My personal choice is ESP Ra.De. This port is still the result of collaboration with M2, so there are all the add-ons that help make the considerable complexity of the Cave scoring system more scalable, so everyone can play as they wish, there is great accessibility. Since I am scarce and lazy, I always choose the easy way with which I can fully immerse myself in the evocative atmosphere of this strange sci-fi bullet hell where you dance between a row of bullets flying over a futuristic dystopian Tokyo.
Drainus has recently won me over and I think he is one of the best contemporary shmups. Unfortunately there is no news of a possible port for Switch but it plays beautifully on the Steam Deck. But in my heart there will always be a special place for Devil Engine.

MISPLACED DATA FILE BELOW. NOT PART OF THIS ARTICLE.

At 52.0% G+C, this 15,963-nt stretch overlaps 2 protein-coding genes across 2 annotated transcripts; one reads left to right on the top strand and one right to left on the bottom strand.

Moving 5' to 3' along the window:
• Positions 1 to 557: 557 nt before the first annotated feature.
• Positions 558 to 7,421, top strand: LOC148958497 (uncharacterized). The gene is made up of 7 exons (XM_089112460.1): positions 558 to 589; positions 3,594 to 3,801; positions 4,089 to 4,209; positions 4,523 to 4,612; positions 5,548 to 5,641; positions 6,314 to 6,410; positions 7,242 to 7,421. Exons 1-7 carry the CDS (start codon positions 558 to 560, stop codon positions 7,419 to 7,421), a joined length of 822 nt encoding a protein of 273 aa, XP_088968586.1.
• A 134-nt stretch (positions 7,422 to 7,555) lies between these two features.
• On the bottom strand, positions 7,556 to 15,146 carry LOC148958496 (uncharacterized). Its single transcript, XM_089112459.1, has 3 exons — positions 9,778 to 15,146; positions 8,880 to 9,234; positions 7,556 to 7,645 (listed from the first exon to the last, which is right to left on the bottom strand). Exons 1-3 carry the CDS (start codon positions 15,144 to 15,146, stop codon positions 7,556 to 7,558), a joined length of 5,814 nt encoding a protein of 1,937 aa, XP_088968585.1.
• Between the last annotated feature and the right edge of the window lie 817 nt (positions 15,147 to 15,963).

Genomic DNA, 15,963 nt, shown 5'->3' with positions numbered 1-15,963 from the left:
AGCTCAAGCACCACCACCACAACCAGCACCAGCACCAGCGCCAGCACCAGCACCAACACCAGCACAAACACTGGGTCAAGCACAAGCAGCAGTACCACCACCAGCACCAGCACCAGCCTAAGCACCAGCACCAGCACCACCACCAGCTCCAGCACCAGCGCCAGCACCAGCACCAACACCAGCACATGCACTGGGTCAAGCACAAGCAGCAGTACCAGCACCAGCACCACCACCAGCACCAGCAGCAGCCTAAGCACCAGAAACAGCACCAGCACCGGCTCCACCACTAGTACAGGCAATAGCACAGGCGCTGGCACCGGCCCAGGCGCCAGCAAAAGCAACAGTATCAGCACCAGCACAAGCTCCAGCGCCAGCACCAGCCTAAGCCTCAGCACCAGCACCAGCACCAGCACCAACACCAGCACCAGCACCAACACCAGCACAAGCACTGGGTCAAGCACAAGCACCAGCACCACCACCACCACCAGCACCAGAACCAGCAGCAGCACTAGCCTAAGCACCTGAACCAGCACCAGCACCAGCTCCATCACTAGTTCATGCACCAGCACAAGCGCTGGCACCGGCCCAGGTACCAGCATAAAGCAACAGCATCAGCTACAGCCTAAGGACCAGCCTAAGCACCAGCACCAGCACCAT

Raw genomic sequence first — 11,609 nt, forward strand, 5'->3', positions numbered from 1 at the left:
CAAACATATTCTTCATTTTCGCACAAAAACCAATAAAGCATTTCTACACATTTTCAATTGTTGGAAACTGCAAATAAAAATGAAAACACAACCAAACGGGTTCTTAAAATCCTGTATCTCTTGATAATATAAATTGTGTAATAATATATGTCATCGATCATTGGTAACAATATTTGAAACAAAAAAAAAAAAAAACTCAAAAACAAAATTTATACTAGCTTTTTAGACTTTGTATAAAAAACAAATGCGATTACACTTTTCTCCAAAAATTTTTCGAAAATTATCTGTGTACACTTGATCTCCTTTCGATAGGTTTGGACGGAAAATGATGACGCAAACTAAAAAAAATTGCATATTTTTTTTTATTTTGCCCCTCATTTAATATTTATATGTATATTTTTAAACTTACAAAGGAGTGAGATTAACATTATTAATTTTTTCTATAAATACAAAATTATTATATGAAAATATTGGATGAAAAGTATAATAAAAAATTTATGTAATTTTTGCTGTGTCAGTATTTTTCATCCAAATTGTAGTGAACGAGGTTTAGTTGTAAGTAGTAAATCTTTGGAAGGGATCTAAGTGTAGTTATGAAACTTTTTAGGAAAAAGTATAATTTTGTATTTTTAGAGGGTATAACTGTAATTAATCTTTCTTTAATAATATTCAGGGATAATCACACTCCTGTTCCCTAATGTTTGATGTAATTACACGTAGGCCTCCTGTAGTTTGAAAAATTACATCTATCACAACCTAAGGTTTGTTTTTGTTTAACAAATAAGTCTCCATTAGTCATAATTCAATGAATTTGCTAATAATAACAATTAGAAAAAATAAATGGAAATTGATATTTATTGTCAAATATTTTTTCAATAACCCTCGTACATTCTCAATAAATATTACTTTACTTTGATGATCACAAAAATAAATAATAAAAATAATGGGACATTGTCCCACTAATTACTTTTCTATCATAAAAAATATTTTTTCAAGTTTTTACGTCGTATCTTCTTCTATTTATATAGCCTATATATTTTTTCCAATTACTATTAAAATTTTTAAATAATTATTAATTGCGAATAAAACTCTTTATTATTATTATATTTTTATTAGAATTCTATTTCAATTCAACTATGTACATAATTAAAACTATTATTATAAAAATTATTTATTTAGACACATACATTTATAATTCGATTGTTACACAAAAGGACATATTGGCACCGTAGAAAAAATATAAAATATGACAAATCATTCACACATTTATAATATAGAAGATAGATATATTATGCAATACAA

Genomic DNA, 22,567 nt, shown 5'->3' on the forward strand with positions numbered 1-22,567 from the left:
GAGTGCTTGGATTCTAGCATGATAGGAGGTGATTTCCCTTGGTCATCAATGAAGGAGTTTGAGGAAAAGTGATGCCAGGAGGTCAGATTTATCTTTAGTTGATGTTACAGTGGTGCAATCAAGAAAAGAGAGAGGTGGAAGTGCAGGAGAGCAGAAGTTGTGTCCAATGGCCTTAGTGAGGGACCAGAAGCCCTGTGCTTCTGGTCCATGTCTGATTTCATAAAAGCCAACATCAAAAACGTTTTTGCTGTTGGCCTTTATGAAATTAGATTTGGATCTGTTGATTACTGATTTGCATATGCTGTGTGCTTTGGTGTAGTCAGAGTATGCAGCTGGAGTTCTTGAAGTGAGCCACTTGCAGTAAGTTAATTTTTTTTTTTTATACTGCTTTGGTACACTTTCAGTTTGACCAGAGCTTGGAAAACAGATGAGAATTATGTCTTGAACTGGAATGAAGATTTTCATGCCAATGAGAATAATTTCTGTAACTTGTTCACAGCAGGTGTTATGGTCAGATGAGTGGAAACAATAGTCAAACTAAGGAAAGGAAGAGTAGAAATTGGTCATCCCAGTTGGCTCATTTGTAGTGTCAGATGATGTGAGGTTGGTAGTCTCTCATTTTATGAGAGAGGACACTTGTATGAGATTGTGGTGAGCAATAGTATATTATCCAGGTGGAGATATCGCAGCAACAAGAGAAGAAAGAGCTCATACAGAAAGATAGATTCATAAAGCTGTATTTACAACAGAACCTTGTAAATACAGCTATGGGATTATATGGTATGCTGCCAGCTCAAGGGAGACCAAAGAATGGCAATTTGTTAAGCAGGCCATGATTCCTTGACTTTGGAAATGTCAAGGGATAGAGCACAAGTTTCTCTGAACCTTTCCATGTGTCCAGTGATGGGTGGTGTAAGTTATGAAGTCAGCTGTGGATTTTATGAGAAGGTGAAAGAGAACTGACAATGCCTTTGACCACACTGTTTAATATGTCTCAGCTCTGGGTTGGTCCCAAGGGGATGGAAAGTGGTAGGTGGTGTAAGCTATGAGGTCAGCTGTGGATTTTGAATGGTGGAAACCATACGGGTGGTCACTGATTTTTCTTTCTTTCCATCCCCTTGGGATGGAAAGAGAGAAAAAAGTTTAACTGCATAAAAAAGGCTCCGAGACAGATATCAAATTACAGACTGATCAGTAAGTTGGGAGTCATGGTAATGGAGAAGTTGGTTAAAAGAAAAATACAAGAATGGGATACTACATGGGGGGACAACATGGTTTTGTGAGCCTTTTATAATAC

The release was sadly overshadowed by publisher Dangen Entertainment’s wrongdoing but this shouldn’t detract from Protoculture Games’ excellent product. This is a shmup made with heart and soul, and if you like the action to almost destroy the screen, then Devil Engine is definitely for you. This game is practically an explosion of style and swagger, like a classical student who does not disdain the most distant subjects.
The Switch eShop is chock full of titles and it’s easy for lesser-known products to go unnoticed. But stop here! Some of these seemingly anonymous products offer wonderful experiences created by small studios, and among them is an incredible array of shmups: games like Super Hydorah, Earth Atlantis, Steredenn: Binary Stars or the excellent Danmaku Unlimited 3a high-energy vertical scroller that is also a good entry point for the genre.